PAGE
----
Profits up but revenues down at Air Charter Service

Chris Leach. Photo: Air Charter Service

Charter broker Air Charter Service (ACS) saw its revenues fall but profits climb last year as cargo demand waned but private jet charters were on the rise.

The company said that group revenue declined by around 15% in 2022 to £1.1bn, while earnings before interest, tax, deprecation and amortisation increased by around 14% to £82m.

ACS said that its private jet revenues increased by 35% while performance was also affected by its exit from Russian operations.

The company arranged a total of 28,000 charter flights with more than 2,100 new customers booking for the first time.

The company also pointed out that 2021 revenues had been “significantly inflated” due to Covid-related demand, especially in the cargo sector. 

This trend continued in the first quarter of the year but slowed as the year progressed.

ACS founder and chairman Chris Leach said: “2021’s revenue was exaggerated by hundreds of trans-Pacific widebody freighter flights carrying essential Covid-related cargo, along with a backlog of goods caused by the pandemic, and subsequent reduction in scheduled service network.

“Those large, expensive flights continued into the first few months of 2022, but soon tailed off. The huge turnover generated by adding such flights to our business is not likely to be replicated for several years.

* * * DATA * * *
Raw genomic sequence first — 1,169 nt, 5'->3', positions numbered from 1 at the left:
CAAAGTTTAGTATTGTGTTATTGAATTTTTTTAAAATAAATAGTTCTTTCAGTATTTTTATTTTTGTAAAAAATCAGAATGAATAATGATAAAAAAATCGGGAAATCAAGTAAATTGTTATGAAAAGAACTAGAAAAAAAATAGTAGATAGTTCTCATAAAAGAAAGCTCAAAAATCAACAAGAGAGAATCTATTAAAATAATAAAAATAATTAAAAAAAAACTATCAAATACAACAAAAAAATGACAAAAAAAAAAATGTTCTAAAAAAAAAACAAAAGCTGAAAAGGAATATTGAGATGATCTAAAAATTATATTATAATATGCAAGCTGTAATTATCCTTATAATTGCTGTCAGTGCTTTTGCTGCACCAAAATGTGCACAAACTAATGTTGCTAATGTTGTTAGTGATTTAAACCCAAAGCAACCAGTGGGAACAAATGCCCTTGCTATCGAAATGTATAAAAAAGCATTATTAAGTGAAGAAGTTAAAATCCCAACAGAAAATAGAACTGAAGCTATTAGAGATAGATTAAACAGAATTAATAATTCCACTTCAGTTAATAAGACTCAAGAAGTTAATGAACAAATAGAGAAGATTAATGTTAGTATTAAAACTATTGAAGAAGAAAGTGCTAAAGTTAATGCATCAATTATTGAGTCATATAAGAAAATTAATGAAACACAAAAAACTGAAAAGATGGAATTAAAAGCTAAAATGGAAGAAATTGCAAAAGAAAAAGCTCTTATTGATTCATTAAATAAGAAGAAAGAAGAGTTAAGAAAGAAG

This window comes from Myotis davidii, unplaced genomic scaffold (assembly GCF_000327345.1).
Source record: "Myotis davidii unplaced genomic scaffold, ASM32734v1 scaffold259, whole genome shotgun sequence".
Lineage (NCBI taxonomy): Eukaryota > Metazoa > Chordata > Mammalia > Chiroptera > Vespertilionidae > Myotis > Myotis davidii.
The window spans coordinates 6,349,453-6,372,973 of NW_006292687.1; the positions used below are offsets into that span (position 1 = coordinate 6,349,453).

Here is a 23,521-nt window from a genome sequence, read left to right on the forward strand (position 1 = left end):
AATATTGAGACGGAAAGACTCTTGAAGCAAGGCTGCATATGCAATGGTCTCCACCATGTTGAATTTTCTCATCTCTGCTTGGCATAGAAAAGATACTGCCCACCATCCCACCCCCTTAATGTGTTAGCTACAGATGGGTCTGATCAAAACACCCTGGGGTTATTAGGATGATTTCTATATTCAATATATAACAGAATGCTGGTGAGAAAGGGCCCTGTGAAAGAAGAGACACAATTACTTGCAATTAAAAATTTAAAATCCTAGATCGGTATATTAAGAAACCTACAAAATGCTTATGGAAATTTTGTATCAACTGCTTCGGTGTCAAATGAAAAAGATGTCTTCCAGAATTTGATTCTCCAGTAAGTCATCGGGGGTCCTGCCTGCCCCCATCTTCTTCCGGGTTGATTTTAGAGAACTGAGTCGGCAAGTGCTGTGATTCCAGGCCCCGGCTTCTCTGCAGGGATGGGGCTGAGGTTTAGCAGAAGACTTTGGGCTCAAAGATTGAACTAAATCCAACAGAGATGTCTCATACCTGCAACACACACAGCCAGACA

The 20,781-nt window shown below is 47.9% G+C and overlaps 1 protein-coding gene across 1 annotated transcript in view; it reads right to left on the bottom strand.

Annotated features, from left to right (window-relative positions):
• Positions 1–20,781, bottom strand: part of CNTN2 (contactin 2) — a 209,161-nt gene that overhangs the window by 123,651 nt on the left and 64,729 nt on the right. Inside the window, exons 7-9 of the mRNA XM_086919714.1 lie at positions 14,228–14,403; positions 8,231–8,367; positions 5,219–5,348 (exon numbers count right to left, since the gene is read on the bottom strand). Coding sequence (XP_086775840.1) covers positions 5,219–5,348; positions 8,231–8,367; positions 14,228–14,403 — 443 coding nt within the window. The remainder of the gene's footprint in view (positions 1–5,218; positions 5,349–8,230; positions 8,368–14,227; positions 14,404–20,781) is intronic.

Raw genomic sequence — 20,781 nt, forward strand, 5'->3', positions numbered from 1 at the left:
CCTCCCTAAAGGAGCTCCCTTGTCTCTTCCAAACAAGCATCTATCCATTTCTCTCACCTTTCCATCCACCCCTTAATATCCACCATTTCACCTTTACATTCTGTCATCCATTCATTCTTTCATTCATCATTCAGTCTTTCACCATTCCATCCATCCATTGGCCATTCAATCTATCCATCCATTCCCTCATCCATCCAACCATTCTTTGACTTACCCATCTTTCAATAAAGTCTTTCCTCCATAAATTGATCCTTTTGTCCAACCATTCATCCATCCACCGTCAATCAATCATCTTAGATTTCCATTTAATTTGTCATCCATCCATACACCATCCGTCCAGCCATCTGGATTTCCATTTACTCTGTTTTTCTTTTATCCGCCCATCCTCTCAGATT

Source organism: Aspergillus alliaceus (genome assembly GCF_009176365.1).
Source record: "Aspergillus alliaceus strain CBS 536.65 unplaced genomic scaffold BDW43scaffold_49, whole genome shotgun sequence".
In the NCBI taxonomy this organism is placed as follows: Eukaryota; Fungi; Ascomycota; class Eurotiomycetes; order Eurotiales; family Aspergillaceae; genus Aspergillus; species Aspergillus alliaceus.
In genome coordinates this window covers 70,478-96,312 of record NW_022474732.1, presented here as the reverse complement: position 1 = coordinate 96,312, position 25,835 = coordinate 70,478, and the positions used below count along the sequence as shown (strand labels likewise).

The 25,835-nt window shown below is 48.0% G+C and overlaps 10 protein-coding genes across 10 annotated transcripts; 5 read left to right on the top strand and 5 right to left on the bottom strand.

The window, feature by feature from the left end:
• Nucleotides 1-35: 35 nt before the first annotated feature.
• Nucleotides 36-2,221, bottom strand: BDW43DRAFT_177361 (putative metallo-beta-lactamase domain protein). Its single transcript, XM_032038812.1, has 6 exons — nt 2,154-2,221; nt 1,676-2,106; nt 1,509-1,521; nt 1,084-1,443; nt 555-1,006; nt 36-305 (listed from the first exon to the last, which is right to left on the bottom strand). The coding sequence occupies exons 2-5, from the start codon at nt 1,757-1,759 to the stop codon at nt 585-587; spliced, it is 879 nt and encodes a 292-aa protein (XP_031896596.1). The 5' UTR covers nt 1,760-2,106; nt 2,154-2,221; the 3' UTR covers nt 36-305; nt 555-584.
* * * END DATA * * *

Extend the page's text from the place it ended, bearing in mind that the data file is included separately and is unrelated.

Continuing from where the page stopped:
“However, we have been blown away by the performance of our underlying business. Passenger charter revenue reached almost £450m, whilst cargo accounted for close to £650m.”

He added: “Whilst cargo numbers have dropped off slightly, we have seen a 15% increase in private jets flights year-on-year, which represents a 29% increase in pre-pandemic levels. Private jet revenue was up 34% on 2021 and 72% up on pre-pandemic levels. This additional revenue is as a result of price inflation and customers booking longer flights on larger aircraft.

“We haven’t increased our cost base to reflect this spike in sales, knowing that this was only going to be temporary, so we are in an exceptionally strong position moving forward.”

The company expects revenues to decline again this year to around £800m and £900m as the post covid boom continues to tail off. 

“Although the first two months of this year have already put us above target,” says Leach.

“To support our underlying growth, we have hired some experienced heads in key regions and grown our staff numbers overall, as well as opening two new offices in 2022, to drive future growth. There are exciting times ahead, with three new office openings in 2023, the first of which has just been announced as Mexico City.”

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Damian Brett

Damian Brett
I have been writing about the freight and logistics industry since 2007 when I joined International Freighting Weekly to cover the shipping sector.After a stint in PR, I have gone on to work for Containerisation International and Lloyds List - where I was editor of container shipping - before joining Air Cargo News in 2015.Contact me on [email protected]